• Digital instrument panel
  • Push-button start
  • Power windows
  • Sync 3 infotainment system 8-inch infotainment touchscreen
  • Six-speaker audio system
  • Satellite radio
  • Wireless Apple CarPlay and Android Auto smartphone integration
  • Wi-Fi hotspot
  • Automatic emergency braking
The Bronco is a fully off-road-oriented beast—it makes no pretensions at being a luxury SUV. As you climb the trim ladder, you’ll see loads of additional performance and off-road specs, but not much in the way of tech and creature comforts. You’ll need to purchase options packages to get these. 
First among these is the Mid Package, available on any trim and included as standard equipment on the Outer Banks and Everglades trims. The Mid Package includes:
  • Proximity keyless entry
  • Ambient interior lighting
  • Auto-dimming rearview mirror
  • Dual-zone automatic climate control
  • Heated front seats
  • Remote start (available only with 10-speed automatic transmission)
  • Rear parking sensors
  • Upgraded 8-inch touchscreen
  • Blind-spot monitor with rear cross-traffic alert
  • Lane-keeping assist
The High Package adds to the Mid Package with:
  • 12-inch infotainment touchscreen
  • 360-degree camera system
  • Front parking sensors
  • Mirror-mounted approach lights and spotlights
Finally, an available Lux Package adds these additional options to the High Package:
  • Adaptive cruise control
  • 10-speaker Bang & Olufsen audio system
  • Navigation system
  • Evasive steering assist
  • Heated steering wheel
  • Wireless smartphone charging pad
The Bronco Sport—while still firmly aimed at off-road fun and outdoor adventure—offers a bit more in the way of driver and passenger comfort at the base levels, plus better tech and creature comforts at different trim levels. 
Standard Bronco Sport tech features include:
  • Sync 4 infotainment system with 8-inch touchscreen
  • Apple CarPlay and Android Auto smartphone integration
  • 4.2-inch digital instrument panel display
  • Remote monitoring and control via smartphone app
  • Six-speaker audio system
All Bronco Sports also feature the Ford Co-Pilot 360 suite of advanced safety features, which includes:
  • Front collision mitigation
  • Lane-keeping assist
  • Blind-spot monitoring with rear cross-traffic alert
  • Automatic high beams
Stepping up to the
Bronco Sport Big Bend
  • Heated mirrors
  • Keyless ignition and entry
  • Automatic climate control
  • Satellite radio
For those who want to add a little plush and comfort to their Bronco Sport, Ford offers the mid-level
Bronco Sport Outer Banks
trim, which adds the following tech features:
  • Rain-sensing and heated wipers
  • Rear parking sensors
  • Remote engine start
  • Heated front seats
  • Power-adjustable front seats
  • Dual-zone automatic climate control
  • 6.5-inch digital instrument panel display
  • Auto-dimming rearview mirror
  • Interior ambient lighting
  • Heated, leather-wrapped steering wheel
  • Household power outlet
The Outer Banks trim also offers a unique tech package that includes a 10-speaker Bang & Olufsen audio system, wireless charging pad, HD radio, and universal garage door opener.
Last, but not least, we have the Bronco Sport Badlands. Where the Outer Banks is geared toward interior comfort, the Badlands leans toward off-road performance. In addition to those specs already mentioned in the Off-roading capabilities section above, the Badlands trim features:
  • Household power outlet
  • 6.5-inch digital instrument display
  • Power-adjustable driver’s seat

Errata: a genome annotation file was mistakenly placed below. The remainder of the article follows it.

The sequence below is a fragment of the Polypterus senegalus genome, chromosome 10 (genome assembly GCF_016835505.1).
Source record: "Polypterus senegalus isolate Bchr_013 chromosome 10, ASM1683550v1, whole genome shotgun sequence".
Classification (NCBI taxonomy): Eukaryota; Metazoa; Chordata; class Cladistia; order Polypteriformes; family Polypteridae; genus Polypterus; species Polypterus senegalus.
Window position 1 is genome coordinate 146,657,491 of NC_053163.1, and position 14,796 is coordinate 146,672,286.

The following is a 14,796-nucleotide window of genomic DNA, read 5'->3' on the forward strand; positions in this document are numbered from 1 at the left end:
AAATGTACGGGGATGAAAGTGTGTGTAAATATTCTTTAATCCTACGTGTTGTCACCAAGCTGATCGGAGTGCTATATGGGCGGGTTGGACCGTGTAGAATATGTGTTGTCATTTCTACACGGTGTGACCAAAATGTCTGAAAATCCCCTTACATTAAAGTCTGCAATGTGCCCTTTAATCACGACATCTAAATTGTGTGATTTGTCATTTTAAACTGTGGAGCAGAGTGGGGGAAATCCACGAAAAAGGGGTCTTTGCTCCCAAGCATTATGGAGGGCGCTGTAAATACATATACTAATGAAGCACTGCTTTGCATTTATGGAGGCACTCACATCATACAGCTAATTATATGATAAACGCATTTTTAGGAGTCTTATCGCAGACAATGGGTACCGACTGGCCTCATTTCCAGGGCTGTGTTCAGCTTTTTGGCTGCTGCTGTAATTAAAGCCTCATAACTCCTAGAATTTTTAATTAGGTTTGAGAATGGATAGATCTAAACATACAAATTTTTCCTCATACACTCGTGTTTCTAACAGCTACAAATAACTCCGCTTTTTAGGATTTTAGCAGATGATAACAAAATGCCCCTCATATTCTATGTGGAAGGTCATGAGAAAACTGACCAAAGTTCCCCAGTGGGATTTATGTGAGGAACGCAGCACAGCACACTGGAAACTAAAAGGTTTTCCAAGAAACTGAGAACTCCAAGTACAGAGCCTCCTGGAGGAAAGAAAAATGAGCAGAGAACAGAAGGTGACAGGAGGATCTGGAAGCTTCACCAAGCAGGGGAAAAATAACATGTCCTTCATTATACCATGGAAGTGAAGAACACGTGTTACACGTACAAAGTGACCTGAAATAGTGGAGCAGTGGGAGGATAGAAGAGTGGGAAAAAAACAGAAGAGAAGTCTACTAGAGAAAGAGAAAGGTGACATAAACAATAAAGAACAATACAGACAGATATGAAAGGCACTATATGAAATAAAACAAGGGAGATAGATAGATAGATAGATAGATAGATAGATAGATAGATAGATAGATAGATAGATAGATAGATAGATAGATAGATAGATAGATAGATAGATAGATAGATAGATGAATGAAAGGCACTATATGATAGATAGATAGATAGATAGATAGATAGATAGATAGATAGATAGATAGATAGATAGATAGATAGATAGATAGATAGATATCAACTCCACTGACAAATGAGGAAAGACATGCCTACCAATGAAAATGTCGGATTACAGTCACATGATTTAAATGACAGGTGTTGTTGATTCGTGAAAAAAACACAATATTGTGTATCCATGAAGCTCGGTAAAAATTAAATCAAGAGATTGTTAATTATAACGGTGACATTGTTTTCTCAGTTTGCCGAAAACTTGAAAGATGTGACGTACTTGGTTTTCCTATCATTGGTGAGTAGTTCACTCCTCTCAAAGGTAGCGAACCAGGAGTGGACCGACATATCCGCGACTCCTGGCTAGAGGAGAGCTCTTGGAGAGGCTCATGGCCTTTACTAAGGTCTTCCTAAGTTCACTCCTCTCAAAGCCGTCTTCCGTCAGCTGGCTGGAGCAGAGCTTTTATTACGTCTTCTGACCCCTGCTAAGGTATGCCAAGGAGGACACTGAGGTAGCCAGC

• Heated front seats
You can add the Ford Co-Pilot360 Assist+ package to anything but the base Bronco Sport. This package includes:
  • Adaptive cruise control
  • Lane-keeping assist
  • Evasive steering assist
  • Navigation system

Seating and comfort

The Bronco offers the same open-air possibilities previously available only in a Wrangler with optional configurations that include:
  • Two or four doors
  • Seating for four or five
  • Soft tops or hardtops
  • Removable body panels
Ford offers available rubberized flooring and marine-grade vinyl upholstery for those who plan to spend a lot of time with the top down, but buyers can also opt for leather.
While the Bronco Sport doesn’t have the same open-air options as its big brother, it does offer a more comfortable interior than the utility-forward full-size Bronco. Seating for five is standard on the two-door Sport and every trim level features easy-to-clean cloth upholstery.
While both the Bronco and Bronco Sport offer a smoother ride than their most direct rival—the Jeep Wrangler—prioritizing off-road performance means dealing with off-road suspension, even while you’re on the road. As you’d expect, things can get pretty bumpy in both Broncos and wind noise is an issue, especially at highway speeds.

Ford Bronco vs. Bronco Sport: which is better?

The answer to this question really depends on you and how you plan to use your ute. 
  • If you’re looking for a solid daily driver with the added perk of off-road capabilities, the Bronco Sport will likely be your best bet. 
  • If what you really want is an off-road monster that can also double as regular transport, you need the full-size Bronco.

How to find cheap car insurance for your Bronco

Whichever Bronco you choose, you need to keep it covered with insurance as reliable as the SUV it’s protecting.
Ford car insurance costs
can get pricey for these off-roaders—but when you shop with
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Jerry’s free app is simple and quick to use. Just answer a few questions and in about 45 seconds, you’ll see the best options from top insurance providers. Just tap your top pick and Jerry will take it from there, setting you up with your new policy and helping you cancel your old one. 
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The Ford Bronco is about $3,000 more expensive to start than the smaller Bronco Sport.
Absolutely! All trims feature all-wheel drive standard with part-time four-wheel drive capability.